Of late, Deputy President William Ruto (pictured)
has been reduced to a whiner by some Jubilee insiders. Vice Chairman David Murathe seems to relish needling him and makes no apologies about it.
What Ruto fails to notice, however, is that every time he complains publicly about one thing or another, he precipitates the erosion of his power. He cuts and projects the figure of a helpless, besieged forlorn man.
The pandemic enforced political lull on our landscape was interrupted a few days ago by fresh wrangling inside Jubilee. Apparently, new appointments to the National Management Committee were gazetted on April 6 without Ruto’s knowledge, yet he is the deputy party leader. In a letter to the Registrar of Parties, Ruto raised objections, terming the gazettement nugatory.
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While Murathe and Jubilee Secretary General Raphael Tuju said they acted on instructions from the party leader, Ruto averred President Uhuru Kenyatta could never be party to such.
This is only one of many instances in which Ruto has been pushed into a defensive position from which he appears to directly challenge the authority of President Kenyatta. The camaraderie between Uhuru and Raila Odinga after the March 9, 2018 handshake appears to have thrown Ruto off kilter, bringing out the worst in him. BBI, a product of the handshake, has rankled him to no end.
The elevation of CS Fred Matiang’i to coordinate ministries pulled the rug from under our DP. It doesn’t help that Matiang’i does not believe in the nonsense of a co-presidency; recognising only the appointing authority, and that is President Kenyatta.
Early this year, the public learnt of a Sh39 billion fake arms deal that somehow drew in the DP's office. Days after the revelation, Sergeant Kipyegon Kenei, the DP's office guard was murdered, sparking wild speculation. In yet another pointer of his untenable position, Ruto emotionally claimed during Kenei’s burial that he was the target of some individuals in government who want to eliminate him.
If there was mischief regarding the NMC appointments, the schemers would have done it in such a way that Ruto would miss the seven-day window in which he could legally challenge the gazettement.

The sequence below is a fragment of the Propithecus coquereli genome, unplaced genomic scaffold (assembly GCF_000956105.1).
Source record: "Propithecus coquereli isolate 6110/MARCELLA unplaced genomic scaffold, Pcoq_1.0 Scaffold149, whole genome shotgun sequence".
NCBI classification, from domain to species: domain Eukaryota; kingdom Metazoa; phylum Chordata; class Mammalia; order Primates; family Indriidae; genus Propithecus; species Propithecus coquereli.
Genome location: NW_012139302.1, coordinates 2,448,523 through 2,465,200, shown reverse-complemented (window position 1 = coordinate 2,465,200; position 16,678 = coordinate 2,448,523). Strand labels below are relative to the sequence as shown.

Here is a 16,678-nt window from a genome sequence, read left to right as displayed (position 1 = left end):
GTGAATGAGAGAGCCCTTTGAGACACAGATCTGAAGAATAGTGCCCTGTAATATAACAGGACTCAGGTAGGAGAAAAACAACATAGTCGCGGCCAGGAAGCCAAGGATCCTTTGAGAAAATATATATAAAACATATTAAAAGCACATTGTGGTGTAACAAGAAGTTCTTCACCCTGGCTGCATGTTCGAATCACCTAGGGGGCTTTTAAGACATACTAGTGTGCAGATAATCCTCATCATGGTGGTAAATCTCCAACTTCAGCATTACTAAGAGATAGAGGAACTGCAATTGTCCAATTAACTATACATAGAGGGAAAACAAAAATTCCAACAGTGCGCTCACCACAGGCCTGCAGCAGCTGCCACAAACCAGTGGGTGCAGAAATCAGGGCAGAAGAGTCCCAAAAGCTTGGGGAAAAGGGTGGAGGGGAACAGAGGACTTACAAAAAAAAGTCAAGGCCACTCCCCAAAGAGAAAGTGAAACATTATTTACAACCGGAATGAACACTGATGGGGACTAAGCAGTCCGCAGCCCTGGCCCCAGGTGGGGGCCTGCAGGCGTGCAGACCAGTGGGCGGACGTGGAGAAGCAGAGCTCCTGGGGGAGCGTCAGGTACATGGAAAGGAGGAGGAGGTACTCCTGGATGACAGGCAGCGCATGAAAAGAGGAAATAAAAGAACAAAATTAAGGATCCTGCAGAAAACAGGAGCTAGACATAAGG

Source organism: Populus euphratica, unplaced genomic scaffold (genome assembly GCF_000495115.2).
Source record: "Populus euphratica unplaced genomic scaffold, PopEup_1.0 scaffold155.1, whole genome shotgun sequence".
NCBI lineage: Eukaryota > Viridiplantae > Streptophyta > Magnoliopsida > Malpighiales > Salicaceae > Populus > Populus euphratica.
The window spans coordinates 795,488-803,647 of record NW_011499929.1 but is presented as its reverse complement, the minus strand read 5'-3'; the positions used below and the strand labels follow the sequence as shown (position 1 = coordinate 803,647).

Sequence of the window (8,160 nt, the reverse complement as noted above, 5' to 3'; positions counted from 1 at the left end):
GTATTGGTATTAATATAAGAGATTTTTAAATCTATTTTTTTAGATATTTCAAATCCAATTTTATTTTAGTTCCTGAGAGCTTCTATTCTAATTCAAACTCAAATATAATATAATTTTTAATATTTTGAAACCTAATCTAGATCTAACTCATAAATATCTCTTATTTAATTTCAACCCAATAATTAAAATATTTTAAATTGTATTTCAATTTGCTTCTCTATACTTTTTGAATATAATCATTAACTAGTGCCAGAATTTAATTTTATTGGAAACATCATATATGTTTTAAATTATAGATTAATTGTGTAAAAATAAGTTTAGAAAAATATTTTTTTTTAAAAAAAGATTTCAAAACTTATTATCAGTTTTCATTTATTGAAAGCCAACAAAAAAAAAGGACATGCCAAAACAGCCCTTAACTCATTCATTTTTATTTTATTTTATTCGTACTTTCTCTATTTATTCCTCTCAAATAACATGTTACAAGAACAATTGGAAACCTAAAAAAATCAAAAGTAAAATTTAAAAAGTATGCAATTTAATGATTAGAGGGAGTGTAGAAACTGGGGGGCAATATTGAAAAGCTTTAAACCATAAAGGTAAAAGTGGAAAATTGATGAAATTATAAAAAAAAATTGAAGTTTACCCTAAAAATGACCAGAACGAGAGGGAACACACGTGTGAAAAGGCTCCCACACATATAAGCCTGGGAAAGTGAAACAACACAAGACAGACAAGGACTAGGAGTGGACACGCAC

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But as co-founder of Jubilee, it baffles that Ruto was unaware of a clause in the party constitution that allows the president to unilaterally appoint officials, and which Tuju and Murathe harp on while defending the NMC appointments. It is instructive that though Murathe purportedly resigned from Jubilee, he still has enough clout to disparage the deputy party leader without fear of consequences.
The NMC saga is only one of the cases that have been sprung up on Ruto, and which depict him as a mere figurehead. Some of Ruto’s closest associates who should know better by virtue of their training as lawyers, seem as clueless of the legal mazes as any ordinary Kenyan. It is easy to question their value to Ruto when they have hardly steered him on the right legal path where challenges have arisen. It also raises questions on what role they played in the drafting of party laws, or even whether they understood what they were committing to.
The progression of intricate political machinations exposes Ruto as a man standing in the path of a tornado. The attacks on him are multi-pronged, psychological and intended to humiliate and break him up. He came close to that at Kenei’s funeral. It is a clever strategy that while gradually putting the squeeze on Ruto, slowly drive his supporters to indifference. The seemingly isolated incidences that assail Ruto will have a convergence point, which could be an impeachment unless he throws in the towel first.
The comfort Ruto draws from having the support of a few loquacious Members of Parliament from Central Kenya and Western is misleading. It is not far-fetched to think some of them are part of an elaborate plan to egg him on only to abandon him when it is too late to assemble another team. But even assuming their support is genuine, they are still political minnows who could easily run at the first sight of blood when the daggers are finally drawn.
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By now, we must admit that politics is a dirty game. Most politicians have skeletons in their cupboards that can be used to haunt them. As such, if push comes to shove, a little squeeze where it really hurts could result in Ruto’s warriors losing their combativeness.
It is doubtful that Ruto can pull the plug on the orchestrated assault on him from within Jubilee. He should get out of denial mode, decamp, and join or form another party while he still has the time.
Mr Chagema is a copy editor at The Standard email@example.com